by James A. Bacon
Hampton Roads north of the James River could face brownouts or rolling blackouts within two years if Dominion Virginia Power can’t start building a transmission line across the river on a timely basis, the power company informed the U.S. Army Corps of Engineers earlier this month. The Daily Press uncovered the letter in a Freedom of Information Act request seeking recent communications about the project.
“We are running perilously close to an unacceptable service reliability risk that is unprecedented in the modern era here in Virginia,” wrote Dominion project manager Wade F. Briggs in the March 6 letter. If the Army Corps doesn’t clear the way for construction of the power line, he said, “We would need to implement load shed plans in North Hampton Roads which would be unacceptable to everyone concerned.” The purpose of the automatic browns and blackouts would be to avoid overloading the transmission grid and setting off uncontrolled, cascading blackouts.
Northern Hampton Roads, a region stretching from Charles City County to Hampton on the Virginia Peninsula, is served by aging coal-fired power plants that Dominion is phasing out to meet Environmental Protection Agency standards for the release of mercury and other toxic materials. The transmission line would enable Dominion to wheel in electric power from other sources. But it will take 16 to 17 months to build the $155 million line. Dominion has been pleading for delays in implementing the pollution standards. The state Department of Environmental Quality has granted an exemption from the standards through April 2016. A lawsuit filed by opponents to stop the project has been appealed all the way to the state Supreme Court.
The James River power line controversy is significant on its own terms. There are legitimate trade-offs here. There is no denying that the power line would be unsightly, marring pristine vistas of what the first English settlers saw when they sailed to Jamestown four centuries ago. And there is no reason to disbelieve Dominion’s assertion that failure to build the line, which the company has been doing for years, would put the region at risk for economically damaging curtailment of electric power.
But the controversy is also symptomatic of issues facing the entire state — the canary in the coal mine, so to speak, a harbinger of clashes that will become more endemic and more acute over time as Dominion struggles to meet a steadily increasing demand for electricity in the face of stricter environmental rules and resistance to the infrastructure — power lines and gas lines most notably — required to deliver that electricity and the natural gas that fuels it.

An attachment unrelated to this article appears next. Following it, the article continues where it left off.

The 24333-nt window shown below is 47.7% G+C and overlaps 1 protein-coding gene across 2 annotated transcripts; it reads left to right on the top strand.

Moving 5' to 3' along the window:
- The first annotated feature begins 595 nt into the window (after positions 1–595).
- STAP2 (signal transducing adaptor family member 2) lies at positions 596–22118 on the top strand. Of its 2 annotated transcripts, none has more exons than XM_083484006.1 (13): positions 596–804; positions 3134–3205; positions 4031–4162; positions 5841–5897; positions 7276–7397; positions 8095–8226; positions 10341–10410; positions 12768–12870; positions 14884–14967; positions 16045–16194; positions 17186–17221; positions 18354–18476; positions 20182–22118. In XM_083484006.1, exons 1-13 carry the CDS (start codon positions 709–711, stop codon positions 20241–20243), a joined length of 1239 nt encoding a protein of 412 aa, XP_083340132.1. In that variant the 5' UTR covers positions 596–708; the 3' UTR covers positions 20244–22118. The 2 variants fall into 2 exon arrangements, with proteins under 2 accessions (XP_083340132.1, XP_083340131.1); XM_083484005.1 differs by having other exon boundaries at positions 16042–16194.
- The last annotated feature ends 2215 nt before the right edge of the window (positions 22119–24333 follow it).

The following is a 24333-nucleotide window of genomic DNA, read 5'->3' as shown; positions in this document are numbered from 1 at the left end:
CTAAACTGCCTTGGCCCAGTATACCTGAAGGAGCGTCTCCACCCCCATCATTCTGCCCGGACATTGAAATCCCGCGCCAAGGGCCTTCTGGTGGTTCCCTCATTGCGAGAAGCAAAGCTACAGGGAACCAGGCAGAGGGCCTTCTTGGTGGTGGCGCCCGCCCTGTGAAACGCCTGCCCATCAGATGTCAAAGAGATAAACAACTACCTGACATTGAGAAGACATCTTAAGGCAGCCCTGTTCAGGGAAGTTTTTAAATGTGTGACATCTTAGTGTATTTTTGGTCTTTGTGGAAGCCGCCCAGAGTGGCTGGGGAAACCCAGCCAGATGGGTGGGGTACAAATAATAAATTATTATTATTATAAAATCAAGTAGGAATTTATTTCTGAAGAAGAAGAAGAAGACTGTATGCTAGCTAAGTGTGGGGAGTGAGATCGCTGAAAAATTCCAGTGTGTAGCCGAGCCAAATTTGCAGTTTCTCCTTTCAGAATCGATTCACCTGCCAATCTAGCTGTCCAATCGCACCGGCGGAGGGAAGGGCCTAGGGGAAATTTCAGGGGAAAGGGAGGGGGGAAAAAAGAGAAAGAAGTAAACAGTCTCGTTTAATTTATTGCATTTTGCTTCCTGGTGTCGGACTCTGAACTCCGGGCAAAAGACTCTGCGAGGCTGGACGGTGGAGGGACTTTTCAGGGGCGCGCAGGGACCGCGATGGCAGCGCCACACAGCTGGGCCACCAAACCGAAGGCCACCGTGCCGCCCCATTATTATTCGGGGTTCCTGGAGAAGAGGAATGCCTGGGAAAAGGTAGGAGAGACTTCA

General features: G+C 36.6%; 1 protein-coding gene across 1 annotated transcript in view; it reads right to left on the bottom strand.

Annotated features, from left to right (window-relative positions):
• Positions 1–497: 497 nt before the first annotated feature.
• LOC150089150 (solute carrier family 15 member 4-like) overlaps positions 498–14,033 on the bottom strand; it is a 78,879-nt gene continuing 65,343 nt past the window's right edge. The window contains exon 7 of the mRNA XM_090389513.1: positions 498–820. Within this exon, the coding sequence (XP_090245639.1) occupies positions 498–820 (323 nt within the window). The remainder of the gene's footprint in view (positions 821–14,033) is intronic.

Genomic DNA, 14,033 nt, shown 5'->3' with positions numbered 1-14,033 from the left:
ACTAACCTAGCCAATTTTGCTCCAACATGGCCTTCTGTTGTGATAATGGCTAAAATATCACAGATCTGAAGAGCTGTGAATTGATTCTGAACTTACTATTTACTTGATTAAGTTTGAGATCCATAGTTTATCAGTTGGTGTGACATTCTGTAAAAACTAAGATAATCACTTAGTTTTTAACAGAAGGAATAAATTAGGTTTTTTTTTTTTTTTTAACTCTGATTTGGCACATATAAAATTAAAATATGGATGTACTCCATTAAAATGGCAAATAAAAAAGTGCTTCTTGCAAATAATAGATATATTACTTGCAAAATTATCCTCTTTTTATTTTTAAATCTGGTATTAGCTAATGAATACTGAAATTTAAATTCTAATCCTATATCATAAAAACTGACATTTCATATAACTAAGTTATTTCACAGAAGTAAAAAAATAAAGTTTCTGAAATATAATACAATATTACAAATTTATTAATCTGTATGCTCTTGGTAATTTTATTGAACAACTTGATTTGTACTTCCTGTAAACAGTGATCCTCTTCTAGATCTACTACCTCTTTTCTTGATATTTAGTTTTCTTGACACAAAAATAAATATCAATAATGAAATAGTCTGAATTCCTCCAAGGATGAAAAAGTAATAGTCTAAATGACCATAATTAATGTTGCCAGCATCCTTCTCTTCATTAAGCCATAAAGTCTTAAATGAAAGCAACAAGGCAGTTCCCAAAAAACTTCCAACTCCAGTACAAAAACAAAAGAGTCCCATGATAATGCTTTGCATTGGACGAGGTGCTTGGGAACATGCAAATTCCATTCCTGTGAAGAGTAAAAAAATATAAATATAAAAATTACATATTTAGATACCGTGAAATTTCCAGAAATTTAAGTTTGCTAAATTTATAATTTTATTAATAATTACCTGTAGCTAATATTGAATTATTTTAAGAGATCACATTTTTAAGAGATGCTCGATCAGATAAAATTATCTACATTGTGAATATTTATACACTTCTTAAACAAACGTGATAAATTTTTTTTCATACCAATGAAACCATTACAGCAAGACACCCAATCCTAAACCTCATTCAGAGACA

The coal plants on the Peninsula will be retired to meet EPA regulations restricting the emission of toxic pollutants. Another wave of EPA regulations likely will phase out all but one of Virginia’s remaining coal-fired power plants within another decade to meet the goal of reducing carbon emissions. A battle new brews over how Dominion will replace that capacity — with natural gas, nuclear or renewable fuel sources such as solar and wind power.
Here’s the backdrop: The long-range forecast in Dominion’s Integrated Resource Plan (IRP), updated annually and filed with the State Corporation Commission, indicates that overall customer demand for energy in its service area will increase by an average annual rate of 1.3% and peak energy (as seen below) will increase at a rate of 1.4%. That growth forecast reflects 17.6% population growth between 2015 and 2029, with commensurate increases of commercial and industrial customers, as well as the increasing use of electric vehicles and hybrid-electric vehicles, which require electric charging. Dominion projects approximately 240,000 such vehicles on the road in its service territory, adding 215 megawatts of additional load and annual energy usage of 853 gigawatt-hours.
Not only does Dominion have to replace the coal- and oil-fired plants, it has to bring on new capacity (or buy it on the open market) sufficient to meet the demands of Virginia’s growing population, economy and electric-vehicle fleet. Failure to add generating capacity beyond that already under construction will result in dangerously low reserve requirements — at least 11% is considered desirable — that could lead to blackouts and brownouts in extreme weather conditions.
How does Dominion propose to meet projected power demand?
Dominion’s IRP presents two plans: a base plan, representing the least-cost path forward, and a fuel-diversity plan, which increases the use of nuclear and renewable fuels. The base plan has two main components: demand-side management (DSM) plans that would reduce the summer peak demand for electricity by 583 megawatts by 2029 and the addition of natural gas generating capacity of more than 4,000 megawatts some time between 2019 and 2029.